When a 47-year-old woman from Wuhan, China, presented with mild-to-moderate Covid-19 symptoms, she was admitted to a hospital in Australia where researchers from Melbourne's Peter Doherty Institute for Infection and Immunity studied her ability to fight the virus and recover before clinical improvement.
According to the research, which was published in Nature Medicine journal, people are recovering from the new coronavirus like they would from the flu.
The latest Situation Report by the World Health Organization (WHO) states that globally 414 173 cases of Covid-19 and 18 440 deaths have been confirmed.
After the woman had contracted the Covid-19 virus and was admitted to hospital, a team of 13 scientists then tested her blood samples.
Although it was already known that the immune system can fight the virus, since thousands of people have recovered from it, there were no particular insights into how this happens.
With the new research, scientists found four distinct immune-cell populations in the patient's blood that were fighting the illness, which preceded clinical recovery.
"Three days after the patient was admitted, we saw large populations of several immune cells, which are often a tell-tale sign of recovery during seasonal influenza infection, so we predicted that the patient would recover in three days, which is what happened," said research fellow Dr Oanh Nguyen, who was one of the authors of the paper.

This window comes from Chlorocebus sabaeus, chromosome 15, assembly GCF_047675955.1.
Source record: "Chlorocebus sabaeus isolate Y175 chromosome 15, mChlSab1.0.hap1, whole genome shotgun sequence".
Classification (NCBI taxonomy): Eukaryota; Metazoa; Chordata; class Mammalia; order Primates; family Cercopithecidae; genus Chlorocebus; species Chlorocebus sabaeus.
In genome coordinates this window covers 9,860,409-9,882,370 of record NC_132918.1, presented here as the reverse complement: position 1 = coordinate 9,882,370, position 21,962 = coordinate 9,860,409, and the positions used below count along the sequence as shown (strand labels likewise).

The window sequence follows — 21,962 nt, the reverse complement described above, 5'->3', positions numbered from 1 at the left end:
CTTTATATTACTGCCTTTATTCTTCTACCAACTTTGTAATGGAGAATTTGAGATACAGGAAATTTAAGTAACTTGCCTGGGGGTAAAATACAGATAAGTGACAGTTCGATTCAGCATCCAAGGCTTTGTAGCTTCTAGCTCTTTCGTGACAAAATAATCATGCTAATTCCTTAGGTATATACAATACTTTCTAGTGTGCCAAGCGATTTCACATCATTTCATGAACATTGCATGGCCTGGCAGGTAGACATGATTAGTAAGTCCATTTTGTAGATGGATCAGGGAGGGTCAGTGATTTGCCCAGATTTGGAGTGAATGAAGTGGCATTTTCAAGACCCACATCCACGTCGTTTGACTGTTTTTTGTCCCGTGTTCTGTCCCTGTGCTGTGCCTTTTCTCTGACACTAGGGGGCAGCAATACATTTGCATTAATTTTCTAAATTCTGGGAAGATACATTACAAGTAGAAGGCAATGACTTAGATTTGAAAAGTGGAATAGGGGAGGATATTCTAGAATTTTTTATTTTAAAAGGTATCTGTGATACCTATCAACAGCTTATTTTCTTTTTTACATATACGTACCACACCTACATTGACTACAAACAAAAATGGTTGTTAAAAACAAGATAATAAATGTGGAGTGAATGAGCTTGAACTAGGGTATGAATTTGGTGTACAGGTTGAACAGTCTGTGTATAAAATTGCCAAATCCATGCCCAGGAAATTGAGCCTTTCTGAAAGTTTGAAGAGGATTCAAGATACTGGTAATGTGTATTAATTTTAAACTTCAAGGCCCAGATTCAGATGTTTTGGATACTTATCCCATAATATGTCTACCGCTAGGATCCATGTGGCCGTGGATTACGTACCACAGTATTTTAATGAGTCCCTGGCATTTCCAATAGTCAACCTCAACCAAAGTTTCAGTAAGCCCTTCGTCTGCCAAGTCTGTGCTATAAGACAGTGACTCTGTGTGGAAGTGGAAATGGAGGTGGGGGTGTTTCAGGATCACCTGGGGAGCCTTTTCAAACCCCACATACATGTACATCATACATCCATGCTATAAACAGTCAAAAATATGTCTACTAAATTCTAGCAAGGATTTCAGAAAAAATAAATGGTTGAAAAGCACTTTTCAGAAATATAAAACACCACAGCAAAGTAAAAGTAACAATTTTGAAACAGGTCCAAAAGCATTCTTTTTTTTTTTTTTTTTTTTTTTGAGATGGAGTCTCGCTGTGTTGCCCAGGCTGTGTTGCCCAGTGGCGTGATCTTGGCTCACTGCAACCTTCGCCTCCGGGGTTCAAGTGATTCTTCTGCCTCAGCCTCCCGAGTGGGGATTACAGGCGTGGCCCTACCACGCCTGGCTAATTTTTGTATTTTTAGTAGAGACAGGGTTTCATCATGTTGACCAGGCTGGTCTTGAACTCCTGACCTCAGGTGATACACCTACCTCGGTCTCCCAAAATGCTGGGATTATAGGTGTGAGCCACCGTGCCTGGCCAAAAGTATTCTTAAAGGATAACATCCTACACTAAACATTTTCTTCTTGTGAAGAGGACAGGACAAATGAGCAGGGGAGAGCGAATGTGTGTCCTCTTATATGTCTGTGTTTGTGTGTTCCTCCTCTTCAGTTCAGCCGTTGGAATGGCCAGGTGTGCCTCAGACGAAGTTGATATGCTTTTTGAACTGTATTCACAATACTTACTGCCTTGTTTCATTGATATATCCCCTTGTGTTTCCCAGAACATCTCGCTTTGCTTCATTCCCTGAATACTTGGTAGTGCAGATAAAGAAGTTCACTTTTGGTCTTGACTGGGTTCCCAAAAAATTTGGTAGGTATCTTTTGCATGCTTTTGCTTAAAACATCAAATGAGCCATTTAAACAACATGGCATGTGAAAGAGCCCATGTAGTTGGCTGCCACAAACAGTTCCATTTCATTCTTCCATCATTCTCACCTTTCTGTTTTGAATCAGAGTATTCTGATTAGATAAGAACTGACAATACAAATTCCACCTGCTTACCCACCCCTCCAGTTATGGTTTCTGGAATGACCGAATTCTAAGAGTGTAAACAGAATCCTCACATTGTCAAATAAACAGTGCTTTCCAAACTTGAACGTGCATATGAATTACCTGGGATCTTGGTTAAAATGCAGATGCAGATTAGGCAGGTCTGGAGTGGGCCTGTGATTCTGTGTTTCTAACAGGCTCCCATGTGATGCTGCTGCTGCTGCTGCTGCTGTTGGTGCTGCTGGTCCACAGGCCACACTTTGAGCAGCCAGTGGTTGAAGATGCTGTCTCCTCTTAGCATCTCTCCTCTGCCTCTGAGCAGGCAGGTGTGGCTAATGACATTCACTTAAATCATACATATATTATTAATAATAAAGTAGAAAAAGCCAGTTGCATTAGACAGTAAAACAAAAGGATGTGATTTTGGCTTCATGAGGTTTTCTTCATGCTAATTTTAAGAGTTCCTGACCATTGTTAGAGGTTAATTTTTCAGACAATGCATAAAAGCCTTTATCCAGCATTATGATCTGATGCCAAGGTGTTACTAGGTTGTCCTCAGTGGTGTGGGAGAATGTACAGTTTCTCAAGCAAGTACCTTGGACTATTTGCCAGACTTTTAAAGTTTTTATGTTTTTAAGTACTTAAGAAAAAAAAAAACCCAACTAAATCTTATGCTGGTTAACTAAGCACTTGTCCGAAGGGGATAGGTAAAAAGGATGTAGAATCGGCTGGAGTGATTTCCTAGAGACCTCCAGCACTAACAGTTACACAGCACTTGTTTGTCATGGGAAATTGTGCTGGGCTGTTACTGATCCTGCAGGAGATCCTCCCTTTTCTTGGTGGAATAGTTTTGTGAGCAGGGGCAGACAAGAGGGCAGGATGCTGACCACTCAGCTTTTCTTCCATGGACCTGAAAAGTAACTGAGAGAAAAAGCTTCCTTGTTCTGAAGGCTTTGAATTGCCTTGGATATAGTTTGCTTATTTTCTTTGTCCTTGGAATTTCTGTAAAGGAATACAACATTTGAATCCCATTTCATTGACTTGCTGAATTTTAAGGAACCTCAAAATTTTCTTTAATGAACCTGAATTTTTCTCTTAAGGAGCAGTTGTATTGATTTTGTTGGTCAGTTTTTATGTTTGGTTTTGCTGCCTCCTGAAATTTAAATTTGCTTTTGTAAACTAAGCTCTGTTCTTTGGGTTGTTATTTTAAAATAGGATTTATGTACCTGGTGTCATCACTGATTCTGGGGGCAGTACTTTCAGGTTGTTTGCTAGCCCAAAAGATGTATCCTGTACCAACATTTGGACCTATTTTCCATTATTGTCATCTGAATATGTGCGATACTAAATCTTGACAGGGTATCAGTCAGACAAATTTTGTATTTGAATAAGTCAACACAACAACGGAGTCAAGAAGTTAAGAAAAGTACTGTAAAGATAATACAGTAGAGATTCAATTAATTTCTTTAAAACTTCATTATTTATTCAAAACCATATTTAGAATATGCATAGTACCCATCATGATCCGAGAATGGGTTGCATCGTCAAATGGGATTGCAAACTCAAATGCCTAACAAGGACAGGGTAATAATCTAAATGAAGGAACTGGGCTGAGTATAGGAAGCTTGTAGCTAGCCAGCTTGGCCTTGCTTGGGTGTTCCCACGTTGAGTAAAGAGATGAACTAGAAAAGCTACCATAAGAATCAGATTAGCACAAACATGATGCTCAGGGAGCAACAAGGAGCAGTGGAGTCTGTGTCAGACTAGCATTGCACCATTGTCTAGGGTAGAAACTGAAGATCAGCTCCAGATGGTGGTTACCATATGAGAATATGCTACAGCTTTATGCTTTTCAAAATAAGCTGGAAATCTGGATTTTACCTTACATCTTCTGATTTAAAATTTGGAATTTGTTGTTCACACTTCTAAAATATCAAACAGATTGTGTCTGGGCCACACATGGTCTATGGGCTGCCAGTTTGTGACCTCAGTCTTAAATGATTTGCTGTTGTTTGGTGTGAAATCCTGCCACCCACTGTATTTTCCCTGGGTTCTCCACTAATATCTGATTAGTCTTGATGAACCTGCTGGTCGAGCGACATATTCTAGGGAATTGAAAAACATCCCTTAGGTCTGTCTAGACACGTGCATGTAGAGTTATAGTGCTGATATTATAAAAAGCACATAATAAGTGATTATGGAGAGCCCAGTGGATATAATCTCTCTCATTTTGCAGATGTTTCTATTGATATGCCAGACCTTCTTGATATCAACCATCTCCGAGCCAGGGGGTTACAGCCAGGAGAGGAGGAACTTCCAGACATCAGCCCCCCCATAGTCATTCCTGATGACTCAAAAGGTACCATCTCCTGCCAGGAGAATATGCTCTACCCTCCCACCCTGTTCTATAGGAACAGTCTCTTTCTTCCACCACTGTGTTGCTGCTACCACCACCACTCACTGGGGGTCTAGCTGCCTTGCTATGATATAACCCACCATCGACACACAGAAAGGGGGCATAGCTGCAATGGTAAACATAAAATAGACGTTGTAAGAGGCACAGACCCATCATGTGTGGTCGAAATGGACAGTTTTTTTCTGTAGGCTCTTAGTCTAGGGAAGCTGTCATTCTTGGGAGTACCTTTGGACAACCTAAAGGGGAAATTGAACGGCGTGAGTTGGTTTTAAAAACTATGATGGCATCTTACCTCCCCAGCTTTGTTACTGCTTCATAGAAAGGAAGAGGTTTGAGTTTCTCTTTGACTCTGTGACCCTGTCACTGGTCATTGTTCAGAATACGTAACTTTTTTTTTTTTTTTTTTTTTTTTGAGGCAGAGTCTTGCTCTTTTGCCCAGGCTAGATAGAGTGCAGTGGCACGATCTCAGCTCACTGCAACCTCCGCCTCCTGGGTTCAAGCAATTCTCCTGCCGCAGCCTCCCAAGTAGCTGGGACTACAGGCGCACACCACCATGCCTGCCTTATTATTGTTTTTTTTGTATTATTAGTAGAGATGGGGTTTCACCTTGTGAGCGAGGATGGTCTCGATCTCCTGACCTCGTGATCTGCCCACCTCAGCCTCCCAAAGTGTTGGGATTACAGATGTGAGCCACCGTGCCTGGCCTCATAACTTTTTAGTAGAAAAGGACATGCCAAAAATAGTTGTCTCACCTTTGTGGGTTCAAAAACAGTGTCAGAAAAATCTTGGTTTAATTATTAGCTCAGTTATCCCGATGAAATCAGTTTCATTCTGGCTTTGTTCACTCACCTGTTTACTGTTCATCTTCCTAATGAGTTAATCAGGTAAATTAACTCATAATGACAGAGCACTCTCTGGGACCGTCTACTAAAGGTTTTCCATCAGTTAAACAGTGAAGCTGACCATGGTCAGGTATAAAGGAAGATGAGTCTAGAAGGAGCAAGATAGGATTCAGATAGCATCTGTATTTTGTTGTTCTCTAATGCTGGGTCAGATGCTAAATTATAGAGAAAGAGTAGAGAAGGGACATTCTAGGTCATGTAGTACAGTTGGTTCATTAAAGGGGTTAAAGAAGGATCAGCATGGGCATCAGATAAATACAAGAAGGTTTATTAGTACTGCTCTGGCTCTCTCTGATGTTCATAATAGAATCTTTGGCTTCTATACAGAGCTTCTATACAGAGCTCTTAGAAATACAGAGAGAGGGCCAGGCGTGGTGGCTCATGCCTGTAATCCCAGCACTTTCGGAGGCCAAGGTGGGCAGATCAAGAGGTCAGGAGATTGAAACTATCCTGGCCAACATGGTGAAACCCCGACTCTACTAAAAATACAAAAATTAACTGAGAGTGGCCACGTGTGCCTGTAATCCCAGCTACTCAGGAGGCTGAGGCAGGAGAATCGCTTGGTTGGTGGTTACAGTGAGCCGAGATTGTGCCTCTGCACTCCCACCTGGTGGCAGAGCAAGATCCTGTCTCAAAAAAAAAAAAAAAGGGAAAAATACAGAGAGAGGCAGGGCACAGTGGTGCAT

This study is the first to map the body’s general immune response to Covid-19, and Professor Katherine Kedzierska, study co-author, said the results were "very similar to what we see in patients with influenza". The researchers also mentioned that they have verifiable results in more patients with moderate disease.
Missing gap: further research needed
"Based on our experience with patients with influenza, we could predict recovery and that's exactly what happened in Covid-19," Kedzierska explained.
Experts say that this discovery of the type of immune cells appearing should also support the race in vaccine development for the virus that is bringing the world to a standstill.
However, Kedzierska also explained that although the team's research was "an important step in understanding recovery from Covid-19”, they now need to ask the question: “What is different or missing in people who are fatally ill?"
Scientists are therefore now focusing on studying the immune system of a bigger group of patients, including those with more severe symptoms.
*As of 25 March 2020, there are 709 confirmed positive cases of coronavirus in South Africa. Find all the updates here.
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